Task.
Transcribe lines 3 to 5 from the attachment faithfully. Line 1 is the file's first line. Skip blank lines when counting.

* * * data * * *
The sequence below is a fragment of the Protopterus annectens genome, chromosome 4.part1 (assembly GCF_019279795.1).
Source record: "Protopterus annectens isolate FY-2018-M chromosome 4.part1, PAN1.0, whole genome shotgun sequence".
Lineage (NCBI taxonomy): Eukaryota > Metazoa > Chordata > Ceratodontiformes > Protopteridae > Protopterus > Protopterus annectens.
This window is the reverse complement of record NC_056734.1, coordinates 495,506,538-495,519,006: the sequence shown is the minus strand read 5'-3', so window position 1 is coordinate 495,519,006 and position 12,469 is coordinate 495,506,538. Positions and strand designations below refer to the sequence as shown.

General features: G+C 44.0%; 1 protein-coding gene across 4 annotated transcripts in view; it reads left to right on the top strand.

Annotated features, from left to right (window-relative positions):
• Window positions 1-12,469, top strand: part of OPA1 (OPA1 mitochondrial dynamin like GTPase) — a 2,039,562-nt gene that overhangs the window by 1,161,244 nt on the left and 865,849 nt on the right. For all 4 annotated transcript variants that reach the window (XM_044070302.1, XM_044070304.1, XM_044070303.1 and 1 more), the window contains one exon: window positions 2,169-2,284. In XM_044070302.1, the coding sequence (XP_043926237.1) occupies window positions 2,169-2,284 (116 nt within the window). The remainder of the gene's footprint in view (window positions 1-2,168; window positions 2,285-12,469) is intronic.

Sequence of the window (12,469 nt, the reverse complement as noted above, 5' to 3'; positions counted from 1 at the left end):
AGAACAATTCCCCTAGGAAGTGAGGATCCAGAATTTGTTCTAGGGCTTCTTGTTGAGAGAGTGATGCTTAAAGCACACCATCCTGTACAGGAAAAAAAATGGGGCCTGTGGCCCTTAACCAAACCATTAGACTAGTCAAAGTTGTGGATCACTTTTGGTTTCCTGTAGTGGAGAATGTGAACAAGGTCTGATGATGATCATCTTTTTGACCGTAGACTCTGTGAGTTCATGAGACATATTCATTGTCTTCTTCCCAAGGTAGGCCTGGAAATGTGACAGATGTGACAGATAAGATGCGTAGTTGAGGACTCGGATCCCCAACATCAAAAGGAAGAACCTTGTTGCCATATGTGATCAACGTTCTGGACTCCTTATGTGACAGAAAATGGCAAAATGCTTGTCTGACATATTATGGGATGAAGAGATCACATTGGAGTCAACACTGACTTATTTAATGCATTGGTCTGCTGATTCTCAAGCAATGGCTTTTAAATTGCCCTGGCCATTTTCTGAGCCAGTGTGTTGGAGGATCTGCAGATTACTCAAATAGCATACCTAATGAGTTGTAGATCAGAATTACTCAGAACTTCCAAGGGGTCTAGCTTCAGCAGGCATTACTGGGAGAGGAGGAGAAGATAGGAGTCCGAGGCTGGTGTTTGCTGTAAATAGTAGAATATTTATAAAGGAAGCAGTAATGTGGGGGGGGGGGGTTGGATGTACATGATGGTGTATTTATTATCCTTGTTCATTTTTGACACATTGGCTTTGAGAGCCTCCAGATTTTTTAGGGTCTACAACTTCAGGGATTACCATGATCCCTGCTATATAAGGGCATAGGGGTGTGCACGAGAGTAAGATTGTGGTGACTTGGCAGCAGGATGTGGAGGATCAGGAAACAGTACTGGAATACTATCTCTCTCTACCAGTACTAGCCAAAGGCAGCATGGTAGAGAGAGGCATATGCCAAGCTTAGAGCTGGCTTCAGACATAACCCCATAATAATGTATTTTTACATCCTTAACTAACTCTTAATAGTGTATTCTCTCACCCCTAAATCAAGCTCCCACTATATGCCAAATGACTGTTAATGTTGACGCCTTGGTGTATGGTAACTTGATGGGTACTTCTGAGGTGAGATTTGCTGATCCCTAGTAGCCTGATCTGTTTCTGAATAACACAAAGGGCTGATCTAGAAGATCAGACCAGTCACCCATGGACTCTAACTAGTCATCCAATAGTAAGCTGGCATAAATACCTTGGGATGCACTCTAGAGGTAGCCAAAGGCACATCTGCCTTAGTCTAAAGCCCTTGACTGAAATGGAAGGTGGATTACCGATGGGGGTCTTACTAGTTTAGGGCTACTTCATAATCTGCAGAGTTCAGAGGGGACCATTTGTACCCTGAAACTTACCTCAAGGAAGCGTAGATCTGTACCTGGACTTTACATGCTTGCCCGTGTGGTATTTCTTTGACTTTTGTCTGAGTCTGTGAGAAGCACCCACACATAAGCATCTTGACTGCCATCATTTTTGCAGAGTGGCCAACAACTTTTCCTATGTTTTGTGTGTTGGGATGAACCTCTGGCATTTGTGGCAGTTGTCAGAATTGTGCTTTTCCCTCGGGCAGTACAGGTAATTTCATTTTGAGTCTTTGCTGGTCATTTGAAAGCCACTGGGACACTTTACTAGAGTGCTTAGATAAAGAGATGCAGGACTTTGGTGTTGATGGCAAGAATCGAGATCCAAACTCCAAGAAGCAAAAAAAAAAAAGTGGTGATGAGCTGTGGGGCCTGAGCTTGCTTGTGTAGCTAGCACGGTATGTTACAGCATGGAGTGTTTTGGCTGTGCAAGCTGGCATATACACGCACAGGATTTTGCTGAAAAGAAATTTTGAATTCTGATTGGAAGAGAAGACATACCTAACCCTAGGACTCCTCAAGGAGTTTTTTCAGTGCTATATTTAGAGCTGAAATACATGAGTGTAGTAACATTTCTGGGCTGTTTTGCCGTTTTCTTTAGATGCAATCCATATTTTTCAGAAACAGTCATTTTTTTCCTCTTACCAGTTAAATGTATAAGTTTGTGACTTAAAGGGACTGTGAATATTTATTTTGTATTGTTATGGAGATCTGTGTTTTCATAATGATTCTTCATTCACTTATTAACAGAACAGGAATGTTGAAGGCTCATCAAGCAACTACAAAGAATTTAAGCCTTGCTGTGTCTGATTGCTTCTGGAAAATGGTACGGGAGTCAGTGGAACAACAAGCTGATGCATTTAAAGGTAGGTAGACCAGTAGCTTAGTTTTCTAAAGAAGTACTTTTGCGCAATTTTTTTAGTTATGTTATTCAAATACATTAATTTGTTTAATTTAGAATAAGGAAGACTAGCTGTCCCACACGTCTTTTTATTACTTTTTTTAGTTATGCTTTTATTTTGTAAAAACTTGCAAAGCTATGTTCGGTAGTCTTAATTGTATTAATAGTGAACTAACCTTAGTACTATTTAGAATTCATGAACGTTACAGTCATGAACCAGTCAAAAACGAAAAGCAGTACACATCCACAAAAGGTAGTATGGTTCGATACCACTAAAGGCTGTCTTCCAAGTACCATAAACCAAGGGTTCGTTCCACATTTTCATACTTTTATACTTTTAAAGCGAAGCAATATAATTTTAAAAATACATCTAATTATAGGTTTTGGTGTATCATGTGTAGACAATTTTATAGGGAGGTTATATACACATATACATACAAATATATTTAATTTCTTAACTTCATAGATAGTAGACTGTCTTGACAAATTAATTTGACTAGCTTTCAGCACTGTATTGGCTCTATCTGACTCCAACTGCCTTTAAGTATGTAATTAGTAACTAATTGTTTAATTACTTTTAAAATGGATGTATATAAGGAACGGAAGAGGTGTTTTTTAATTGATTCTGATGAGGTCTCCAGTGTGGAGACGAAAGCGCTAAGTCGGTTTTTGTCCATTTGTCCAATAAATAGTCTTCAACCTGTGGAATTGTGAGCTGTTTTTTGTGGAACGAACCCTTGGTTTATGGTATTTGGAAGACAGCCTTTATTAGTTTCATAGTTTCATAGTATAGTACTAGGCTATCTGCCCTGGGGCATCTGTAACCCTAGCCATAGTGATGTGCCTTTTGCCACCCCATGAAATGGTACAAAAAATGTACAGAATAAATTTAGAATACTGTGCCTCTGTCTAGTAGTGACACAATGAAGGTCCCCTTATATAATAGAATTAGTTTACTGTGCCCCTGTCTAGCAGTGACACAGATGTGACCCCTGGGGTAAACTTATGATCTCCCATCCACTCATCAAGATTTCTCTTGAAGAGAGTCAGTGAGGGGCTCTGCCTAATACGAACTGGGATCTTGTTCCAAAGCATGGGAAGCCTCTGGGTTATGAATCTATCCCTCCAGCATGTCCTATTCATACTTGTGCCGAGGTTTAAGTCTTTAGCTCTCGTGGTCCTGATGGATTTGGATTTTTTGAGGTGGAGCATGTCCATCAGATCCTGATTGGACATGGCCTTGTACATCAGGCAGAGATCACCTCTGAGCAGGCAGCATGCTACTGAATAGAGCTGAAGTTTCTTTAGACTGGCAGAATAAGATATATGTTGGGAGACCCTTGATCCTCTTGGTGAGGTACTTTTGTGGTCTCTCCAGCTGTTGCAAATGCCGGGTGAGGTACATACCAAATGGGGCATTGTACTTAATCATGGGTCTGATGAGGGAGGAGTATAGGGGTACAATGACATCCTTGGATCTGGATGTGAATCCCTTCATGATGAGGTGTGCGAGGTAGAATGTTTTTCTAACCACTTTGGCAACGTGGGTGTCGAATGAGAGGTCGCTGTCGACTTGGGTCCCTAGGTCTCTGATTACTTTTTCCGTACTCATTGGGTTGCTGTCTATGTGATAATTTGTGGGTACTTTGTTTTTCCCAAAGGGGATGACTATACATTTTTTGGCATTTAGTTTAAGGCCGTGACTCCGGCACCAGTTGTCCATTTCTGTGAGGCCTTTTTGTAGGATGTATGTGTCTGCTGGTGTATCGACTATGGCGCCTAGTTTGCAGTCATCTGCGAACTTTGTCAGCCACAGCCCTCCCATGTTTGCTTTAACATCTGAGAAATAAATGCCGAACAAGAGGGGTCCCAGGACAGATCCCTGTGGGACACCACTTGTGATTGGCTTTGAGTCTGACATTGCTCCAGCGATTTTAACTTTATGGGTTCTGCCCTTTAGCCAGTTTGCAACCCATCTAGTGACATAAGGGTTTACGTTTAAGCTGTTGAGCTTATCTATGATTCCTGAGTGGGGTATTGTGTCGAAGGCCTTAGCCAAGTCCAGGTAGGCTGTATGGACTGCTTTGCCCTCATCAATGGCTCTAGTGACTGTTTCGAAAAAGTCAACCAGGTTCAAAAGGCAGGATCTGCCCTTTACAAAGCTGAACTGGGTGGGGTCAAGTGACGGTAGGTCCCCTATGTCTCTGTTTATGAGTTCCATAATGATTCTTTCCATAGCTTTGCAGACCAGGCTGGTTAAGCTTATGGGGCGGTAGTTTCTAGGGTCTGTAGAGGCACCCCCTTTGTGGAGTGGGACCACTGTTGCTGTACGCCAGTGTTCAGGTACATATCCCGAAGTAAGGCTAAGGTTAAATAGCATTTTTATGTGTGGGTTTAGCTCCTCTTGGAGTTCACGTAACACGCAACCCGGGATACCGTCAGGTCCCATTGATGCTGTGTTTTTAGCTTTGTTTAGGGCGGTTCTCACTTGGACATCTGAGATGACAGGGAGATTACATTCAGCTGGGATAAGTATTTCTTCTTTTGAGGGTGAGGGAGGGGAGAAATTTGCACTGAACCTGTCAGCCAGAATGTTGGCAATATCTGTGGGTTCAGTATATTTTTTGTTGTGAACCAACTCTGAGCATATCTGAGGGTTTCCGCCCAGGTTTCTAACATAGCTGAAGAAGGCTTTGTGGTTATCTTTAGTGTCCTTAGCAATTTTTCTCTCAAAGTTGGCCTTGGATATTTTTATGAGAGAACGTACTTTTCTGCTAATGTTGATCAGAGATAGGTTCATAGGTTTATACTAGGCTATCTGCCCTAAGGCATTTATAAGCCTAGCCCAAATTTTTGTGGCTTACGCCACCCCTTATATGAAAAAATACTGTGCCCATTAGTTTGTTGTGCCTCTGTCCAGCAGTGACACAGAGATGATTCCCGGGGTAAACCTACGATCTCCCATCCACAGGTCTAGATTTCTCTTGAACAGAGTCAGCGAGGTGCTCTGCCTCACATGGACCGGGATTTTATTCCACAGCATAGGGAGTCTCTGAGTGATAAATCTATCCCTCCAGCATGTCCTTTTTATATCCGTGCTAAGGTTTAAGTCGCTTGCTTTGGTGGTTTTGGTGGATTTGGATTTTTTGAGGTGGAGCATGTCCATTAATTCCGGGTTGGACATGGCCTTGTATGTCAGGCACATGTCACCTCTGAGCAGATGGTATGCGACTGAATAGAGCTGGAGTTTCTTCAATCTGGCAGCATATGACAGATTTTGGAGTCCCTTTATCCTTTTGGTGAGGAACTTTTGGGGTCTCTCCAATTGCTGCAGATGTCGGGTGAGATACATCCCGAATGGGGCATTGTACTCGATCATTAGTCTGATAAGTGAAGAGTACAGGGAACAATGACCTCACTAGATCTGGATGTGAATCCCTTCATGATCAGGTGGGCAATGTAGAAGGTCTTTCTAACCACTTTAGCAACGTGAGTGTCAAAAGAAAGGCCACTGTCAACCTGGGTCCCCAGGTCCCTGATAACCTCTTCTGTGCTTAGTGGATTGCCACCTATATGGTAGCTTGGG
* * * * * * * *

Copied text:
Lineage (NCBI taxonomy): Eukaryota > Metazoa > Chordata > Ceratodontiformes > Protopteridae > Protopterus > Protopterus annectens.
This window is the reverse complement of record NC_056734.1, coordinates 495,506,538-495,519,006: the sequence shown is the minus strand read 5'-3', so window position 1 is coordinate 495,519,006 and position 12,469 is coordinate 495,506,538. Positions and strand designations below refer to the sequence as shown.

General features: G+C 44.0%; 1 protein-coding gene across 4 annotated transcripts in view; it reads left to right on the top strand.